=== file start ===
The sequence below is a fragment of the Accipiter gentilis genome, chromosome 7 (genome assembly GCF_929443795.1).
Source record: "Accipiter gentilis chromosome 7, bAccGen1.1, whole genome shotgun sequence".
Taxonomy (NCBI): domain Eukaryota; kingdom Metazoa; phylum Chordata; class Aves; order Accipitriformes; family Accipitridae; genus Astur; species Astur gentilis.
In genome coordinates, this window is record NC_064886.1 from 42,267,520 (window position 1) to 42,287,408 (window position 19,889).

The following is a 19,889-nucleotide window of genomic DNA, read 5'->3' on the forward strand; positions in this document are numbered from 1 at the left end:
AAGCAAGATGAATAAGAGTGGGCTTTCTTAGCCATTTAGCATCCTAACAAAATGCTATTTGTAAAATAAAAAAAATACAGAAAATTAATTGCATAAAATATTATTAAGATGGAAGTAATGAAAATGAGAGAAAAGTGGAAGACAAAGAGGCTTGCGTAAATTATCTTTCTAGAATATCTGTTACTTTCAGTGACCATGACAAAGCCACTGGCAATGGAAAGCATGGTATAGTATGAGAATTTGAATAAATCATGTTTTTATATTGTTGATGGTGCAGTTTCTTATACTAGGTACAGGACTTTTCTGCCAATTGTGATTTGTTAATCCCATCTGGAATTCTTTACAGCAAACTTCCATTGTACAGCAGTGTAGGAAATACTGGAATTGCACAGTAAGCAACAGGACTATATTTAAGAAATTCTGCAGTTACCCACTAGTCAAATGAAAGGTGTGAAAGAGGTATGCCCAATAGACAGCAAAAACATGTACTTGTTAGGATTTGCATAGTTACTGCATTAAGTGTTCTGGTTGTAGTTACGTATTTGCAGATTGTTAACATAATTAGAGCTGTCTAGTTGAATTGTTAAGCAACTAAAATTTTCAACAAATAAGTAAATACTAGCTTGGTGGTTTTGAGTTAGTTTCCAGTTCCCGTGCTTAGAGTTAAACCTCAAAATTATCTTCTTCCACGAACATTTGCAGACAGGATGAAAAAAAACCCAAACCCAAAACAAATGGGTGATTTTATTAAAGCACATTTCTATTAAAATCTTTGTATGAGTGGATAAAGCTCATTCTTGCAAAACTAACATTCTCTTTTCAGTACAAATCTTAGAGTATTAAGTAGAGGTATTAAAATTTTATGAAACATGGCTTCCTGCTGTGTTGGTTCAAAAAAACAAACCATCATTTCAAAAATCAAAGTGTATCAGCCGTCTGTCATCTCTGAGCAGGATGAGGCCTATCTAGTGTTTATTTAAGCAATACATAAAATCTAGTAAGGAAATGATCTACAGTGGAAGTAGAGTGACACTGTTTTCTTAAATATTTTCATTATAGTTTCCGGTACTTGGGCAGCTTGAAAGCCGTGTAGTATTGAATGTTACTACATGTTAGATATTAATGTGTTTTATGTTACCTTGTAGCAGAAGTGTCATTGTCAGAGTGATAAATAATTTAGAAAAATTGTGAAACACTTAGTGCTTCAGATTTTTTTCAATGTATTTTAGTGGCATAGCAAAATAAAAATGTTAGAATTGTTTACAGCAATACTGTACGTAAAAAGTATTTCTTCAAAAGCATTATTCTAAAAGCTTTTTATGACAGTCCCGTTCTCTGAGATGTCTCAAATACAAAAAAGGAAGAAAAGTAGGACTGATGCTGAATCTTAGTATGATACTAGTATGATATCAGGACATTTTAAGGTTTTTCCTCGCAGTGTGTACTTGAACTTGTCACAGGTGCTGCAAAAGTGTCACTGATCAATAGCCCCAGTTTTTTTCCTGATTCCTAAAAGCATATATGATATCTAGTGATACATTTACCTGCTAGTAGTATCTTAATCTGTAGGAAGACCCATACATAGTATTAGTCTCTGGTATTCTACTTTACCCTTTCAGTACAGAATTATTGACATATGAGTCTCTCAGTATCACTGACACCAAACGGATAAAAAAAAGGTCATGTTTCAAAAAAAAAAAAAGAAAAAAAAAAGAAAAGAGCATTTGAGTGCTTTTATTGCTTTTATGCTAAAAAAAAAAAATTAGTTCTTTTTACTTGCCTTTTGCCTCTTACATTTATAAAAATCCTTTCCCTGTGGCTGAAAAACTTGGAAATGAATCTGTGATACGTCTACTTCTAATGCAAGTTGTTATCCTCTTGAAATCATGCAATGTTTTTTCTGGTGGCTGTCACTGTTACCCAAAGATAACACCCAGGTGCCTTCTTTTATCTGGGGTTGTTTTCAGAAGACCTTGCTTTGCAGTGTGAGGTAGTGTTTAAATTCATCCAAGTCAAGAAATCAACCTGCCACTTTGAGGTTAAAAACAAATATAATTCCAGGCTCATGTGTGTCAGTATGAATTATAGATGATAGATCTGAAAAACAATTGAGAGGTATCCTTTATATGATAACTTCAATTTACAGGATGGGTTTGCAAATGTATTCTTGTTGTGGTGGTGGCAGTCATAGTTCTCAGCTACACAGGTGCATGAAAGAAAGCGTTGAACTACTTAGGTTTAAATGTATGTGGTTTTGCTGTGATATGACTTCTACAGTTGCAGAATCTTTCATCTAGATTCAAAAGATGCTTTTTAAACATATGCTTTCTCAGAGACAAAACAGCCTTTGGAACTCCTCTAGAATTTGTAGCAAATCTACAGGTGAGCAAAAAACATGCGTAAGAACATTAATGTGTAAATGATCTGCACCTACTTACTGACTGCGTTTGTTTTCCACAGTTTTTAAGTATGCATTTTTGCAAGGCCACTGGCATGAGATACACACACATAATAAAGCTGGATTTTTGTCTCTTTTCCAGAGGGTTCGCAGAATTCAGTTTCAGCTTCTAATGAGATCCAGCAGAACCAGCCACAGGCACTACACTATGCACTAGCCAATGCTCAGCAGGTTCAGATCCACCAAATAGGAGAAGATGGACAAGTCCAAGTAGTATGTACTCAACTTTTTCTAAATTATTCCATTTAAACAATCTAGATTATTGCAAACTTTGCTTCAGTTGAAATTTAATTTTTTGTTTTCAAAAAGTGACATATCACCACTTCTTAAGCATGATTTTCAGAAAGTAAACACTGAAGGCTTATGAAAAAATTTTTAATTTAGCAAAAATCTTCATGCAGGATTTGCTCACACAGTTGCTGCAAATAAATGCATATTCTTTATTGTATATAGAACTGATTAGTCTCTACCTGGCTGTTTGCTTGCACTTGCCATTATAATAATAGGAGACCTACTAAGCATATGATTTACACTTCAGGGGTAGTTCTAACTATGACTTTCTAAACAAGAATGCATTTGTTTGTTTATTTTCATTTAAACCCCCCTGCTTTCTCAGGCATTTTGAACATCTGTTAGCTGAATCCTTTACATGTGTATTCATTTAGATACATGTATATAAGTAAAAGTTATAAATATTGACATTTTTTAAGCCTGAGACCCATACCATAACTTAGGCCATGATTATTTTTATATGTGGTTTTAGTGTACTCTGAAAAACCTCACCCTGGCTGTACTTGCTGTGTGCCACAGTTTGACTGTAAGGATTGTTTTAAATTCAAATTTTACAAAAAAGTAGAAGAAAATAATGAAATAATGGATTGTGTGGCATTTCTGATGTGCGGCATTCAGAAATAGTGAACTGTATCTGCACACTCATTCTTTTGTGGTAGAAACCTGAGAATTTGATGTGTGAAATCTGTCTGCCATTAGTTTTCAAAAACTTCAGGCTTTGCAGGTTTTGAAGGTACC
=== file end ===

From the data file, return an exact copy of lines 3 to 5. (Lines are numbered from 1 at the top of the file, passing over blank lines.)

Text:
Taxonomy (NCBI): domain Eukaryota; kingdom Metazoa; phylum Chordata; class Aves; order Accipitriformes; family Accipitridae; genus Astur; species Astur gentilis.
In genome coordinates, this window is record NC_064886.1 from 42,267,520 (window position 1) to 42,287,408 (window position 19,889).

The following is a 19,889-nucleotide window of genomic DNA, read 5'->3' on the forward strand; positions in this document are numbered from 1 at the left end: